Want To Understand Teachers? Visit After School

Across the hall,
three eighth grade boys
confront a pile of late work
in math, science, geography.
The English teacher
who welcomed them with snacks
does her best to explain
a tricky equation.

This tireless teacher
knows life is tough for teens
and sometimes a little help
makes all the difference.

Another teacher
joins in —
she teaches none of them,
but teaching is what she is here for.

When covalent bonds
becomes the topic,
the two English teachers
go in search
of a science teacher.

Down the hall
and around a corner,
a science teacher is hosting
six students for help.
She orders pizza on Thursdays
because she knows kids get hungry.

Science teacher to the rescue!
Twenty minutes later,
everyone understands
a new scientific concept.

Scattered throughout the building
on any given day,
this scene repeats itself.

do not give up.
Teachers believe
in the brilliance
of students.
And, teachers know
learning is not limited
to school day hours.

How To Become A Poet

Notice as the round glow
of the flashlight beam
alights on the small spring peeper,
the perfect green of its back,
a shine and shimmer
like new grass heavy with morning dew.

Watch as the tiny frog
fills its throat
with air,
stretching the thin skin
until you fear it might pop.

Listen as the small creature,
no bigger than a thimble,
pours forth a note
so pure,
so lyrical
that you stand mesmerized.

leave the spring peeper
at least tonight
things are right with the world.

The Genius of a Pencil

At heart,
a pencil is
solid graphite. 
But how to keep hands clean
and words clear?

Wood pulped from trees
can protect the smudgeable core.
splinters are real.

Next comes paint.
A bright sunny yellow
will help coax ideas
out the of the most stubborn minds.

And, a hexagonal shape
Makes grip easy.

But what about mistakes?
A small eraser
affixed to the top
eliminates worry
and encourages

Never underestimate
the power of the pencil.

*inspired by Project Zero’s Creative Hunt thinking routine.

Spelling Bee

A simple beehive
containing seven letters,
with the center one a necessity.

How many words can I create?

The New York Times
offers the perfect challenge
for a puzzler
like me.

But many a night,
I stay up way past bedtime
to discover enough words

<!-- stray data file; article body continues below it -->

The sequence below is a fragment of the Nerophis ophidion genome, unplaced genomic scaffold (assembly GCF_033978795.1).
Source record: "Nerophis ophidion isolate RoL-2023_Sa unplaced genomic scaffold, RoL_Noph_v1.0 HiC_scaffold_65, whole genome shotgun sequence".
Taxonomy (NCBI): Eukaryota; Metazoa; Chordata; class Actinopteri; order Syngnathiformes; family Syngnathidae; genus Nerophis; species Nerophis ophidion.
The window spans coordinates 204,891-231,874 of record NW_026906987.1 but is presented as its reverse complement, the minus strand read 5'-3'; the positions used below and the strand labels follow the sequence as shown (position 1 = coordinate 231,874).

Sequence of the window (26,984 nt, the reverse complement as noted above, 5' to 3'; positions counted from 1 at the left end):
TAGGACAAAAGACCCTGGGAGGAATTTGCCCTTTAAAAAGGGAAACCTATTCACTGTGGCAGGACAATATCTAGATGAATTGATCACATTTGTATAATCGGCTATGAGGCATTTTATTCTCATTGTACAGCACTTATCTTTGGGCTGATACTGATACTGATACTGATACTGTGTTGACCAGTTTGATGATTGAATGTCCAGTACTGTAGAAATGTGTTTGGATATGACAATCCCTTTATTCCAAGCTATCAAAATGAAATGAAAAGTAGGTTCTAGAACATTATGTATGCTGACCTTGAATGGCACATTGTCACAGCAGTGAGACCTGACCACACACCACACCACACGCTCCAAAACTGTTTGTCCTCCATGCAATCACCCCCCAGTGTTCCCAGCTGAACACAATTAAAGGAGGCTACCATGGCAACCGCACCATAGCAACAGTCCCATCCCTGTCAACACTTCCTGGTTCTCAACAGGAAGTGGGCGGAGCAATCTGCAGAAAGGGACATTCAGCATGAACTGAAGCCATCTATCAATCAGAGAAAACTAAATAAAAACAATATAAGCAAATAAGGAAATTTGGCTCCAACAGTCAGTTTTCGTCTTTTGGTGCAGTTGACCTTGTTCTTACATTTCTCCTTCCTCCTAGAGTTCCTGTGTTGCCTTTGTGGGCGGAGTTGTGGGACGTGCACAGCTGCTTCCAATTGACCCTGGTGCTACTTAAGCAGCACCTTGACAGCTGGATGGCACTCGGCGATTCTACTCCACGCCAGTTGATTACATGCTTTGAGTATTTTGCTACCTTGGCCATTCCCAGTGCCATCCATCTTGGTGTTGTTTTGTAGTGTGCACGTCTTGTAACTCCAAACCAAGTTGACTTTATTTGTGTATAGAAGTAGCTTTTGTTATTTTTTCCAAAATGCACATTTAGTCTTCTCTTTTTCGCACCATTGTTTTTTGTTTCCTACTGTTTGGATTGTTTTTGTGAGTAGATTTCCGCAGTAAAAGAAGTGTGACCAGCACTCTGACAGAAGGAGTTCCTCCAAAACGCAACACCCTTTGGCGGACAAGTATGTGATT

to crown me a genius.

If only life
were like the Spelling Bee…
my genius would shine through
any situation
if only I could find
the right combination
of words

*inspired by a mentor text (Six Minutes, Twenty-six Seconds) in Linda Rief’s wonderful The Quickwrite Handbook.

No Snow

Daffodils raise their lemon yellow heads
to bask in the sun.
Cherry blossoms awaken
ahead of schedule.

But where was the snow?

No buds had to push up through
a winter blanket
or fend off icicles
hanging on branches.

No snow days,
school delays,
or winter wonderland walks.

Don’t get me wrong…
spring is my favorite season.

the joy of blooming days
is not quite as sweet
without the memory
of snow-kissed winter nights.

Baby Chick

In first grade,
my teacher brought in
an incubator with seven eggs.

Should any of the eggs
the first students to bring in
permission slips
got to take home
a real, live bird.

We watched
and waited,
and waited.

one egg cracked.
another egg splintered.

One fluffy yellow chick
the color of butter
A downy white chick

Nina Miller and I
were first
with signed slips.

a few short days later
the sweet yellow fledgling
came home to roost.

My startled father
held his tongue
as my wild, generous mother
build a cozy, warm
nesting box.

What a lucky child
was I!

Think Time

Today I had the chance
to be a student again.

The afternoon’s
professional development
a topic of interest,
and the instructor
plotted an engaging lesson.

I walked in confident,
but walked out uncertain.

My table group
missed a direction,
fell behind,
and never truly caught up.
The 45 minute session
dictated a rapid pace.

Did we spend too long
on the first discussion question?
The conversation was interesting
and not nearly long enough.

The idea sort was terrific
but we left a critical piece
in the envelope
so struggled to make sense.

We, strong students all,
live in a world
that packs too much
into too little

My most valuable lesson today:
slow it down,
check often,
and offer grace.